It’s all about speed at the Velocity Challenge

The names Simone Origone and Sanna Tidstrand may not ring a bell for most people, but they’re rock stars to fans of speed skiing the world over. Every year, almost without fail, these athletes visit Sun Peaks to compete in speed skiing, the fastest non-motorized sport on earth.

On March 3 to 6, 40 speed skiers from nine countries will race down the Headwalls track at Sun Peaks Resort for the Subaru Velocity Challenge and FIS Speed Ski World Cup. With only six speed skiing FIS races held annually, the Subaru Velocity Challenge is the only speed skiing event that takes place in North America each year.

In speed skiing, athletes accelerate to unbelievable speeds while skiing in a straight line down a near-vertical slope.

Origone holds the world record of 251.40 km/h while Tidstrand is the fastest woman in skiing history with a record of 242.59 km/h.

While the Headwalls track is not long enough to allow speeds of over 200 km/h, watching the event is hair-raising nonetheless. On this track, speed skiers can accelerate to 175 km/h in seven seconds and take another seven seconds to brake from 175 km/h back to zero.

In comparison, these skiers can speed up faster than a 2009 Tesla Roadster Sport that accelerates to 165.6 km/h in around 12 seconds.

Also, the ultra steep Headwalls has a convex shape—it curves outwards compared to other speed skiing tracks that are concave and curve inward. To skiers, skiing down the Headwalls run is like being at the peak of a rollercoaster ride right before it drops, at the point where riders can’t see the track below.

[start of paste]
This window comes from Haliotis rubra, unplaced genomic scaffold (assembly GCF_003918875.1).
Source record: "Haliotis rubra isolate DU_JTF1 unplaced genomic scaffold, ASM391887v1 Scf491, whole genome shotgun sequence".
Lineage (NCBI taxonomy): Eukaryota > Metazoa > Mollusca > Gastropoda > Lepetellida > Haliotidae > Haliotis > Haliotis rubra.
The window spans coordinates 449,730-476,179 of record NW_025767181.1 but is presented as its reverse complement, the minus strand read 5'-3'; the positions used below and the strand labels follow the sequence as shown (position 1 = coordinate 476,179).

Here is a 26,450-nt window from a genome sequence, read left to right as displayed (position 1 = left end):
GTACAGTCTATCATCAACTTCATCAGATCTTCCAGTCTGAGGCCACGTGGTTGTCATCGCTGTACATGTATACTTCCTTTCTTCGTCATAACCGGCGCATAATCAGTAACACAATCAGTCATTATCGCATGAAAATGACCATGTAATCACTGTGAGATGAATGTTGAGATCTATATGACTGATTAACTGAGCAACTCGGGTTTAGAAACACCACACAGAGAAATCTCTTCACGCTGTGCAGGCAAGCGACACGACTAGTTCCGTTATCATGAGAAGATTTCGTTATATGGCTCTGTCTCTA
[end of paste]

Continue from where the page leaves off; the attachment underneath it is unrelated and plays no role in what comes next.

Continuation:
The rolls on the track can also send even the most experienced skiers airborne for a few seconds as they bomb down the mountain at high speeds.

To add to the spectacle, many skiers wear shiny, red rubberized suits, boot fairings and huge aerodynamic Darth Vader helmets all for the sake of speed. As they speed down the run, they position themselves in a tuck to effortlessly slice through air.

“That’s one of my favourite events of anything I’ve ever done, quite frankly,” said volunteer Pat Wellington whose job is to clear the bottom of the track for the approaching skiers. “To see the guys and gals come down so fast and see such great athletes, it’s a trip.”

For more information, visit or call 250-319-1269.

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